A Karachi woman has dedicated her life to making furniture and homes from plastic and food waste and now wants her project to benefit the world.
Nargis Latif has spent the last twenty years running her rubbish upcycling project Gul Bahao. Along with her team of helpers Latif has transformed plastic, fruit and vegetable waste, collected from all over the city, into useable structures.
Most recognisable is the chandi ghar, or silver house, a type of small shelter, used by people displaced in Pakistan’s 2005 earthquake. Gul Bahao also creates tables, chairs and foldaway toilets and finds ways of recycling rubbish to create water reservoirs, food for livestock and compost.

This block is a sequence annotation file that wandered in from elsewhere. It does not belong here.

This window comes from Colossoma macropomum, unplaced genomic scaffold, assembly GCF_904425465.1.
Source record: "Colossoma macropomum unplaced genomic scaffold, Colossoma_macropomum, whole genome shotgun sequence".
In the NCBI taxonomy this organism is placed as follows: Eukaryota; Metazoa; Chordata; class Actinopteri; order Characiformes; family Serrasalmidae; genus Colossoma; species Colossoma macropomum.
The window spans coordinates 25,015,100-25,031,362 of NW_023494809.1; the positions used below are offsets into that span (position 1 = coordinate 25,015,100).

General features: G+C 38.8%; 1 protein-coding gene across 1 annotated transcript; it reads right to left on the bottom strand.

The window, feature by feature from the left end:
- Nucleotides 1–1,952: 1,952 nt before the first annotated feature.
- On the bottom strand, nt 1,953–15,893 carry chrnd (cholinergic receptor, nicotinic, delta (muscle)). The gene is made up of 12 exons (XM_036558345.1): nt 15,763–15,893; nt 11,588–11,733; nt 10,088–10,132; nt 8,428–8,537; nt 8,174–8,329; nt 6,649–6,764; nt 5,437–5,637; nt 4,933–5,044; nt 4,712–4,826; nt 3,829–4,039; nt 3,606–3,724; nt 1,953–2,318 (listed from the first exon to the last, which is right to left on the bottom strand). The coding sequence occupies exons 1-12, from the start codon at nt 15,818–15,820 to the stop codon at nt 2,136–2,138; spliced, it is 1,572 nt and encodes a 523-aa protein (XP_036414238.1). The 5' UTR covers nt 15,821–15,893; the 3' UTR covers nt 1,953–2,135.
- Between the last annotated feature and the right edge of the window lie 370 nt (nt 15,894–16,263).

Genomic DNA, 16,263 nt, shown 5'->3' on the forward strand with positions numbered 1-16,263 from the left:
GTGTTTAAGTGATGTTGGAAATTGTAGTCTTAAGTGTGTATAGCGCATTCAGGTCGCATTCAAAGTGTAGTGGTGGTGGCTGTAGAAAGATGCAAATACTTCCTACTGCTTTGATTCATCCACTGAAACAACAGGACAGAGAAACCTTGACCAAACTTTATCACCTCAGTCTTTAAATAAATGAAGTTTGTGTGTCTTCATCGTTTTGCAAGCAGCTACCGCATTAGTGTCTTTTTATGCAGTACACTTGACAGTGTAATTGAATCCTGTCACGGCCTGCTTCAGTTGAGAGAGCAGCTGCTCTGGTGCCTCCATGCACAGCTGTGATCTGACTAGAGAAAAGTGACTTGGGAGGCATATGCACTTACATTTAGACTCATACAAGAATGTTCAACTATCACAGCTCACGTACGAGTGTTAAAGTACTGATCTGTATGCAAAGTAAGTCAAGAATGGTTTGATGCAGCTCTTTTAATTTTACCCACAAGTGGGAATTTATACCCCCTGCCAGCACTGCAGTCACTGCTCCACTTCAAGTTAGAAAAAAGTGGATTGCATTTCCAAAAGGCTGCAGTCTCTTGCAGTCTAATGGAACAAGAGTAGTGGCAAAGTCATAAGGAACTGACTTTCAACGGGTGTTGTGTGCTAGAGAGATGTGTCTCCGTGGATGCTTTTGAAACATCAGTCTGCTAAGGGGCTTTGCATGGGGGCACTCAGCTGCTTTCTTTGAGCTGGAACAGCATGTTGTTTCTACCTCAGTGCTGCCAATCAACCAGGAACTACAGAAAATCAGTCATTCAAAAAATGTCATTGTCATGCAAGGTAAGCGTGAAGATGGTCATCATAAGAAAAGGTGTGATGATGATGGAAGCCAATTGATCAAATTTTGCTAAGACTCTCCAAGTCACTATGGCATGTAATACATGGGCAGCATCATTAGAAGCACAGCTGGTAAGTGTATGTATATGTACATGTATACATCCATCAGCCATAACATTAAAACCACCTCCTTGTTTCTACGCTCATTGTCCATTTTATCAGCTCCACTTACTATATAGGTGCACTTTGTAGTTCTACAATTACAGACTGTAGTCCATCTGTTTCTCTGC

The project’s creations are formed of waste plastic inside a thermopore shell, chairs are sold for around 70 rupees (80 pence) and shelters around 300-400 rupees (£3 to £5) per square foot.
Ms Latif told Aljazeera that the technology “will revolutionise the world.” Consumption of plastic worldwide has increased from around five million tonnes to nearly 100 million tonnes annually over the last 60 years and in Karachi 12,000 tonnes of rubbish are produced every day.
“It’s an environmentalist’s dream, the world will be clean of pollution and plastic bags because we’re putting them to good use,” said Ms Latif.
Original article via aljazeera.com